Shoplifting, also known as
petty theft or
grand theft, is defined in California as the taking and carrying away of merchandise
from a store or business establishment, without the owner's consent,
and with the intent to permanently deprive the owner of the property.
This crime can be charged as a misdemeanor or felony and is prosecuted
under California Penal Code sections 484, 487 and 488. If the value of
the property involved in the theft is $950 or less, it is a misdemeanor
punishable by up to six months in county jail plus a fine and three years
of informal probation.
First-time petty theft offenders are not looking at county jail time unless
they have a prior theft-related conviction or other criminal history.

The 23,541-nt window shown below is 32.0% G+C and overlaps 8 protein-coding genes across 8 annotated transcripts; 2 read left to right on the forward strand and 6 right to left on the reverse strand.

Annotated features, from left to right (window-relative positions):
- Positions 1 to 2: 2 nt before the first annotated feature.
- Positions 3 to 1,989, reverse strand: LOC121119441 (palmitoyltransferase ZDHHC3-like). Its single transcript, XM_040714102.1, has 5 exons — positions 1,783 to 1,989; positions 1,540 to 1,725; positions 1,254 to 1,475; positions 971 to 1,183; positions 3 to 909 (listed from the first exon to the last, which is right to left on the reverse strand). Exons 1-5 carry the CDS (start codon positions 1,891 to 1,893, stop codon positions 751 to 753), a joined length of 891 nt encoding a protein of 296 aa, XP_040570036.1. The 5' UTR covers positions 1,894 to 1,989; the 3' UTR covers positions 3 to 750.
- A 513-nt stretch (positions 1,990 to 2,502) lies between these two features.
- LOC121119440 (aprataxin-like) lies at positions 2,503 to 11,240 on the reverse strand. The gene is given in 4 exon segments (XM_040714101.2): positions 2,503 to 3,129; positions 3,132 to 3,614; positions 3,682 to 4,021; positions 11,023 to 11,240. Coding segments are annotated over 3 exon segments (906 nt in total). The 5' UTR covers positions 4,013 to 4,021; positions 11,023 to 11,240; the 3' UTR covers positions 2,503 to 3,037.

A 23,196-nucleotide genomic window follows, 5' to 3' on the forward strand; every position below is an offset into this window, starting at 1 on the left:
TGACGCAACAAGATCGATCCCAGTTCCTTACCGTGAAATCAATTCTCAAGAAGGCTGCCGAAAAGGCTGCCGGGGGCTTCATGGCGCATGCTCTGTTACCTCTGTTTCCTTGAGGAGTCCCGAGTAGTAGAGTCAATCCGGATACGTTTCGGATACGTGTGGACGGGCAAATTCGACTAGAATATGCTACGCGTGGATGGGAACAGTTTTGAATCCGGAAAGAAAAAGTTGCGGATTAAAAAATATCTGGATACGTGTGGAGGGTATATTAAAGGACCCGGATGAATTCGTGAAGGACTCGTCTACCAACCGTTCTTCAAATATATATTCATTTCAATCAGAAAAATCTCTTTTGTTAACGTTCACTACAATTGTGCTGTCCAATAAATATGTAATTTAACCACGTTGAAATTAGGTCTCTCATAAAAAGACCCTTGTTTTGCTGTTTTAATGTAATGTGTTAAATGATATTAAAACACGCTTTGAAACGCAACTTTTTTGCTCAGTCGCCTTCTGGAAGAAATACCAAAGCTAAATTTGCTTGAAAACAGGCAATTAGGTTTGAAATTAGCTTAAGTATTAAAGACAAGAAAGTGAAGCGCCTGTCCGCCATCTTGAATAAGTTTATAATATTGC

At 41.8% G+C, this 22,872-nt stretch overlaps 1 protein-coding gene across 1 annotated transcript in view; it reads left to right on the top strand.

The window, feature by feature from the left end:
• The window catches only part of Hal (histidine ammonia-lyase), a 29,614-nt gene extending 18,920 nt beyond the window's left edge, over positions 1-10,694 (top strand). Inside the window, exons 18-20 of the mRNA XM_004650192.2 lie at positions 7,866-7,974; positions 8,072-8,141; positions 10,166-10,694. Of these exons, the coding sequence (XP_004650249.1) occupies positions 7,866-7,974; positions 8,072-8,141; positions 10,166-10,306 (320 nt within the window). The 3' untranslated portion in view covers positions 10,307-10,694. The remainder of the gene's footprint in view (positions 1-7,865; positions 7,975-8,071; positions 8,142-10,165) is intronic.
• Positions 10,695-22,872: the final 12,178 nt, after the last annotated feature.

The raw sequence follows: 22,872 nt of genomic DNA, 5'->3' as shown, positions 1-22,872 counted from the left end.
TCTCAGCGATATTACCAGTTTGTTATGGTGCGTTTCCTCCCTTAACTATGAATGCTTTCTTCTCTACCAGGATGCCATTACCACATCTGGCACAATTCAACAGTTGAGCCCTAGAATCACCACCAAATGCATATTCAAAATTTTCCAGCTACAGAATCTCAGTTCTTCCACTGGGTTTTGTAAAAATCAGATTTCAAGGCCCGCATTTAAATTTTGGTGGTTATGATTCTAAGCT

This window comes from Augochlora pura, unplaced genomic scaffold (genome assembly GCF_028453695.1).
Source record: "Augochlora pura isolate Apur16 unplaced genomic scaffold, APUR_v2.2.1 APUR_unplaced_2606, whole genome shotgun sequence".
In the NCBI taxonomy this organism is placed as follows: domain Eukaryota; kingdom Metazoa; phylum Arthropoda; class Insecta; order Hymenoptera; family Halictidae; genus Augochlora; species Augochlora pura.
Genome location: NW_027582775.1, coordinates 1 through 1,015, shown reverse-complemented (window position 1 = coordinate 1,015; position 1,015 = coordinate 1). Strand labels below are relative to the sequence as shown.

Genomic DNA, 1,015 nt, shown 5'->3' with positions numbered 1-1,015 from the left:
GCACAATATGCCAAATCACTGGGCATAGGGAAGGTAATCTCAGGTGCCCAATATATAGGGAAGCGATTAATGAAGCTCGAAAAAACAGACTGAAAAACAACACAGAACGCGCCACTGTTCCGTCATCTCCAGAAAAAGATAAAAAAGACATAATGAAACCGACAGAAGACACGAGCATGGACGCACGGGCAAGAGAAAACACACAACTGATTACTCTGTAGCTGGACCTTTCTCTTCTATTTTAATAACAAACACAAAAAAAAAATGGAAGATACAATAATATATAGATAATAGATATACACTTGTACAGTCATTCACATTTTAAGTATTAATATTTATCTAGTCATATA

If the value of the property is over $950, then the crime can be charged
as felony grand theft, punishable by 16 months to three years in state
prison. With the new sentencing law effective October 1, 2011, that state
prison sentence could potentially be served in the county jail.
Theft convictions in California are serious and should be handled by an
experienced criminal defense attorney with a successful track record.
Employers today are conducting extensive background checks on prospective
employees. Employers often consider a theft conviction from
shoplifting to be a serious dishonest act and a character flaw justifying rejecting
employment. Consult with a Los Angeles criminal defense lawyer before
you speak with store security personnel or law enforcement.